“They yelled and made continuous noise as they walked” to scare any bears away, a process referred to as hazing, park officials said in the statement. Then, they saw the bear. And it charged at the group.
“Despite multiple attempts by all seven people to haze away the bear, it continued its charge,” park officials said.
The bear was shot and died about 20 yards from the group, officials said. Later, officials found what they believe might have been the source of the bear’s behavior: a moose carcass cached about 50 yards from where Mock was attacked.
“Bears and grizzly bears in particular are very protective of their food source once they’ve claimed it,” Jacobsen said. “If they feel that that claim is under threat, they will defend it and they’ll stay nearby.” The bear’s behavior Friday and its proximity to the initial attack, he said, “made us certain that this is the same bear.”
In Idaho, Mock underwent two surgeries that went well, according to a Facebook post from his employer, Backcountry Adventurers, which provides snowmobile rentals and tours of the park. But Saturday, the Gallatin County Sheriff’s Office in Montana announced that Mock had died at East Idaho Regional Medical Center.
Backcountry Adventures said Mock had “suffered a massive stroke.” His death “comes as a terrible shock and is heartbreaking,” the company wrote. The money raised on a GoFundMe page — $29,000 as of Monday evening — will go to Mock’s family for medical and funeral expenses, the company said.
According to the National Park Service: “Since 1979, Yellowstone has hosted over 118 million visits. During this time, 44 people were injured by grizzly bears in the park.”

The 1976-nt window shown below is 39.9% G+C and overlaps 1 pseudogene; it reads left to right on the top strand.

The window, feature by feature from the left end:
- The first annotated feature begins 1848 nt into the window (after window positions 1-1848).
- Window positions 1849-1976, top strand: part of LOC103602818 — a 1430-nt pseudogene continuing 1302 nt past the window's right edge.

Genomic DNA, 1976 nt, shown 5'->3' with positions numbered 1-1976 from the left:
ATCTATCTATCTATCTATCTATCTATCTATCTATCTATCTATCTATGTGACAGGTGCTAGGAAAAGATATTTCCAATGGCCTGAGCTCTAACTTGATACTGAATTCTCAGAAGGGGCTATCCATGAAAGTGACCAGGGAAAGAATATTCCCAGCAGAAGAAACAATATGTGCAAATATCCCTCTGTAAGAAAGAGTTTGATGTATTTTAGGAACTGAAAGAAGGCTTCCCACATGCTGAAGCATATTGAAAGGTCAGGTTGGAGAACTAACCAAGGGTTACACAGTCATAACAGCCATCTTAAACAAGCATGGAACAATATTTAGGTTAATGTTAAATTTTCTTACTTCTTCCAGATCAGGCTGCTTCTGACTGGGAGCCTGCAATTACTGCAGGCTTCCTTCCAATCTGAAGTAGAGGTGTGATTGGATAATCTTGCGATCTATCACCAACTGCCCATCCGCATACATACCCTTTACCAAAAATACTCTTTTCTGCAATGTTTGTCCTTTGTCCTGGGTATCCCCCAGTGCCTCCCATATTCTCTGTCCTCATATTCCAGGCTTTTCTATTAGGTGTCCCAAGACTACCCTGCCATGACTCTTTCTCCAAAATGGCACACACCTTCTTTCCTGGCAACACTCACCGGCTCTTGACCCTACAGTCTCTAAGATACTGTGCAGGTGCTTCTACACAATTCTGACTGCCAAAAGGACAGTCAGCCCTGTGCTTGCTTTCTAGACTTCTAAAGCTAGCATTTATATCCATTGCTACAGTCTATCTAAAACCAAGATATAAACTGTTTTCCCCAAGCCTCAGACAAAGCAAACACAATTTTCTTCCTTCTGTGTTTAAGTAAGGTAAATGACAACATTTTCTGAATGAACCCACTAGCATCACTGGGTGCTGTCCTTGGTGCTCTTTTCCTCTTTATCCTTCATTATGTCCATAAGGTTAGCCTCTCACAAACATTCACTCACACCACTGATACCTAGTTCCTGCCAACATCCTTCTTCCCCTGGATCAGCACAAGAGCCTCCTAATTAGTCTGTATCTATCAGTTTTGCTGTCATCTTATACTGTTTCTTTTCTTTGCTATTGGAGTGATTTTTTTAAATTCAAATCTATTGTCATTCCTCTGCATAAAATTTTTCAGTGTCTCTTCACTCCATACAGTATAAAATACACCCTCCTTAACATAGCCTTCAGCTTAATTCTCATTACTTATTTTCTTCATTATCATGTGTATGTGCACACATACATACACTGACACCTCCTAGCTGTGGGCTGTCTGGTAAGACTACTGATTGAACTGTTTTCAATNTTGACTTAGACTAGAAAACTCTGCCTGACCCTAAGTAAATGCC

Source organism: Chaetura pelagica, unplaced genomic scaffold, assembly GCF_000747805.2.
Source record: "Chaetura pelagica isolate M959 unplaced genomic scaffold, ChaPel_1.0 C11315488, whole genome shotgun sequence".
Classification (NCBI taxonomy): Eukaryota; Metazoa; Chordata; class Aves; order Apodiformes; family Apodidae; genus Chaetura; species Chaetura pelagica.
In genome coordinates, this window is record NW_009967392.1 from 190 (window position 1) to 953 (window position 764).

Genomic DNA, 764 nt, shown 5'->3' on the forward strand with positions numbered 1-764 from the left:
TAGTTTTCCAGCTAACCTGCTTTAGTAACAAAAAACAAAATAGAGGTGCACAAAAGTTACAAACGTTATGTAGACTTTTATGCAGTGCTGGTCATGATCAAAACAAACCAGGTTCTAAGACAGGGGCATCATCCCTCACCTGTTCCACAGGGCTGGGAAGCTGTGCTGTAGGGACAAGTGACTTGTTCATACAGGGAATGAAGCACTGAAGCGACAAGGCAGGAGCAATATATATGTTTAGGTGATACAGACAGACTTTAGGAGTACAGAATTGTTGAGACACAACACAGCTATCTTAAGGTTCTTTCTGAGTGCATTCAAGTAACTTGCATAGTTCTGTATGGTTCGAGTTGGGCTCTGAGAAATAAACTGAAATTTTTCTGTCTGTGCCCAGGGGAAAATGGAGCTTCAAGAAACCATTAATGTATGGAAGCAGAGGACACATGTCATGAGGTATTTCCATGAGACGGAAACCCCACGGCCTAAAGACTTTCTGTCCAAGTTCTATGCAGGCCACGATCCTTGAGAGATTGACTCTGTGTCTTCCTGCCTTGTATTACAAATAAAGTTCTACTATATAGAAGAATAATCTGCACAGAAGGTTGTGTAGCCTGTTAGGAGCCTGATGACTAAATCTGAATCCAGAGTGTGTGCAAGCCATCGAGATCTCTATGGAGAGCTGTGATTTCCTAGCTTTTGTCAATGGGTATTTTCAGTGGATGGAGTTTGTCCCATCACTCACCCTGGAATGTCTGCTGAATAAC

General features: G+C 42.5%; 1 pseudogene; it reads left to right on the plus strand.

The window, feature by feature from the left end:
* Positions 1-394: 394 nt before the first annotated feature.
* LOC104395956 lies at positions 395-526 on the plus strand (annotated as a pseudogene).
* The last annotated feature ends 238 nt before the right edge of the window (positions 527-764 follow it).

Grizzly bears in the continental United States are listed as threatened under the Endangered Species Act. That designation means it is illegal to “harm, harass, or kill these bears, except in cases of self-defense or the defense of others,” according to the U.S. Fish and Wildlife Service.
In 2017, the U.S. Fish and Wildlife Service removed those protections for grizzly bears when it took them off the endangered list. In 2018, a federal court forced the agency to put grizzly bears back on the list. And in 2020, a federal appeals court in San Francisco upheld that lower court’s ruling, protecting approximately 700 grizzly bears living in the Greater Yellowstone Ecosystem, which includes 34,000 square miles in parts of Montana, Idaho and Wyoming.
About 50,000 grizzly bears once roamed North America. When they were placed on the endangered species list in 1975, there were only a few hundred left. Today, “we have a growing grizzly bear population in the Greater Yellowstone Ecosystem,” Jacobsen said. The site where Mock was attacked is “fairly close to that epicenter of growth,” he said.
Because of that growth, “we are seeing grizzly bears expand into areas where they haven’t been in a long time,” Jacobsen said. And at the same time, he added, there is “increased residency and visitation to some of these areas in southwest Montana.” Those two trends, he said, “set things up to produce more encounters between humans and grizzly bears.”
Jeremy Kopp, undersheriff in Gallatin County, referred to the Greater Yellowstone Ecosystem simply as “grizzly country.” In a brief interview Monday evening, he warned people in the area to be alert, especially around this time of year. Grizzly bears “spent a long winter in hibernation,” he said, adding, “Now they’re out and slowly coming back to life and feeding.”